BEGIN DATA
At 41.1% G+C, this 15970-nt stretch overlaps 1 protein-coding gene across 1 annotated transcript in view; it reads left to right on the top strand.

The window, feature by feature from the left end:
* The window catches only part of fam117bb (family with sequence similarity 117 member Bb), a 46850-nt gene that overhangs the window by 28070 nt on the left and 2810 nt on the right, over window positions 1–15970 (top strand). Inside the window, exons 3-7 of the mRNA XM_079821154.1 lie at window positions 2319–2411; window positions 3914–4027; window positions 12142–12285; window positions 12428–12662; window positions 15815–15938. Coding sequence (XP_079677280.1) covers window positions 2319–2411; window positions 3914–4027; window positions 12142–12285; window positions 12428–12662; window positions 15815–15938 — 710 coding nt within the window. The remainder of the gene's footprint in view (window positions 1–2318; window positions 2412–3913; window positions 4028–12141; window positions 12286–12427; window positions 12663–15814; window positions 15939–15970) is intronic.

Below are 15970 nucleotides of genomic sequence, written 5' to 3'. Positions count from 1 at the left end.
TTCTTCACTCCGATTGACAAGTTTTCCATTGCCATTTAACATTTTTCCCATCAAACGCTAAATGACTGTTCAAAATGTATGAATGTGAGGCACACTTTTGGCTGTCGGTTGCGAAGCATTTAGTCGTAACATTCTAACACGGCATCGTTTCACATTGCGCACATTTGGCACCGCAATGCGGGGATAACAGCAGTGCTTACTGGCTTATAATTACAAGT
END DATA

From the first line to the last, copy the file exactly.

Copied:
At 41.1% G+C, this 15970-nt stretch overlaps 1 protein-coding gene across 1 annotated transcript in view; it reads left to right on the top strand.

The window, feature by feature from the left end:
* The window catches only part of fam117bb (family with sequence similarity 117 member Bb), a 46850-nt gene that overhangs the window by 28070 nt on the left and 2810 nt on the right, over window positions 1–15970 (top strand). Inside the window, exons 3-7 of the mRNA XM_079821154.1 lie at window positions 2319–2411; window positions 3914–4027; window positions 12142–12285; window positions 12428–12662; window positions 15815–15938. Coding sequence (XP_079677280.1) covers window positions 2319–2411; window positions 3914–4027; window positions 12142–12285; window positions 12428–12662; window positions 15815–15938 — 710 coding nt within the window. The remainder of the gene's footprint in view (window positions 1–2318; window positions 2412–3913; window positions 4028–12141; window positions 12286–12427; window positions 12663–15814; window positions 15939–15970) is intronic.

Below are 15970 nucleotides of genomic sequence, written 5' to 3'. Positions count from 1 at the left end.
TTCTTCACTCCGATTGACAAGTTTTCCATTGCCATTTAACATTTTTCCCATCAAACGCTAAATGACTGTTCAAAATGTATGAATGTGAGGCACACTTTTGGCTGTCGGTTGCGAAGCATTTAGTCGTAACATTCTAACACGGCATCGTTTCACATTGCGCACATTTGGCACCGCAATGCGGGGATAACAGCAGTGCTTACTGGCTTATAATTACAAGT